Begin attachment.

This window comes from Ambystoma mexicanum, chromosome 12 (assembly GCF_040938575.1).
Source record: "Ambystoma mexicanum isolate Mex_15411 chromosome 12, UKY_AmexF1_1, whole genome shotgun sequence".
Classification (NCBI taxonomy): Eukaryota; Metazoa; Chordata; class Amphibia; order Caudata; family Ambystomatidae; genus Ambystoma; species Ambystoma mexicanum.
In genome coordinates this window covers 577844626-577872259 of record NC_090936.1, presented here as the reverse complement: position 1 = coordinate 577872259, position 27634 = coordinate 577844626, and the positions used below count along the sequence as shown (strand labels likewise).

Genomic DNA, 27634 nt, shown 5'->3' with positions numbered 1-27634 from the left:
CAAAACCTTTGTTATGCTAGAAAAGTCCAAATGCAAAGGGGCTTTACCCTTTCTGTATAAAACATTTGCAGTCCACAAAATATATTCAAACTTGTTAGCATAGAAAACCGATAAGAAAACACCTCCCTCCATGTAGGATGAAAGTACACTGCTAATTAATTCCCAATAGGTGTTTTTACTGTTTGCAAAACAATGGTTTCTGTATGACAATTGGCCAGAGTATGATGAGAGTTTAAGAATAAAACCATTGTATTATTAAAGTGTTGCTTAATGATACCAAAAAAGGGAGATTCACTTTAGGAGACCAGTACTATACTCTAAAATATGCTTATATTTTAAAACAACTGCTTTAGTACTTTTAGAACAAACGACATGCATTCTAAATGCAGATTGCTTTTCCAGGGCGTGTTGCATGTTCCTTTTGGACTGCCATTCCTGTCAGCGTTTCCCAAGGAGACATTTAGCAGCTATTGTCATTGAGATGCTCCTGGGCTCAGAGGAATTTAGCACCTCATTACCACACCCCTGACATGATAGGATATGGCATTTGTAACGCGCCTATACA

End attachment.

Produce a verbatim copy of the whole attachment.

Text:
This window comes from Ambystoma mexicanum, chromosome 12 (assembly GCF_040938575.1).
Source record: "Ambystoma mexicanum isolate Mex_15411 chromosome 12, UKY_AmexF1_1, whole genome shotgun sequence".
Classification (NCBI taxonomy): Eukaryota; Metazoa; Chordata; class Amphibia; order Caudata; family Ambystomatidae; genus Ambystoma; species Ambystoma mexicanum.
In genome coordinates this window covers 577844626-577872259 of record NC_090936.1, presented here as the reverse complement: position 1 = coordinate 577872259, position 27634 = coordinate 577844626, and the positions used below count along the sequence as shown (strand labels likewise).

Genomic DNA, 27634 nt, shown 5'->3' with positions numbered 1-27634 from the left:
CAAAACCTTTGTTATGCTAGAAAAGTCCAAATGCAAAGGGGCTTTACCCTTTCTGTATAAAACATTTGCAGTCCACAAAATATATTCAAACTTGTTAGCATAGAAAACCGATAAGAAAACACCTCCCTCCATGTAGGATGAAAGTACACTGCTAATTAATTCCCAATAGGTGTTTTTACTGTTTGCAAAACAATGGTTTCTGTATGACAATTGGCCAGAGTATGATGAGAGTTTAAGAATAAAACCATTGTATTATTAAAGTGTTGCTTAATGATACCAAAAAAGGGAGATTCACTTTAGGAGACCAGTACTATACTCTAAAATATGCTTATATTTTAAAACAACTGCTTTAGTACTTTTAGAACAAACGACATGCATTCTAAATGCAGATTGCTTTTCCAGGGCGTGTTGCATGTTCCTTTTGGACTGCCATTCCTGTCAGCGTTTCCCAAGGAGACATTTAGCAGCTATTGTCATTGAGATGCTCCTGGGCTCAGAGGAATTTAGCACCTCATTACCACACCCCTGACATGATAGGATATGGCATTTGTAACGCGCCTATACA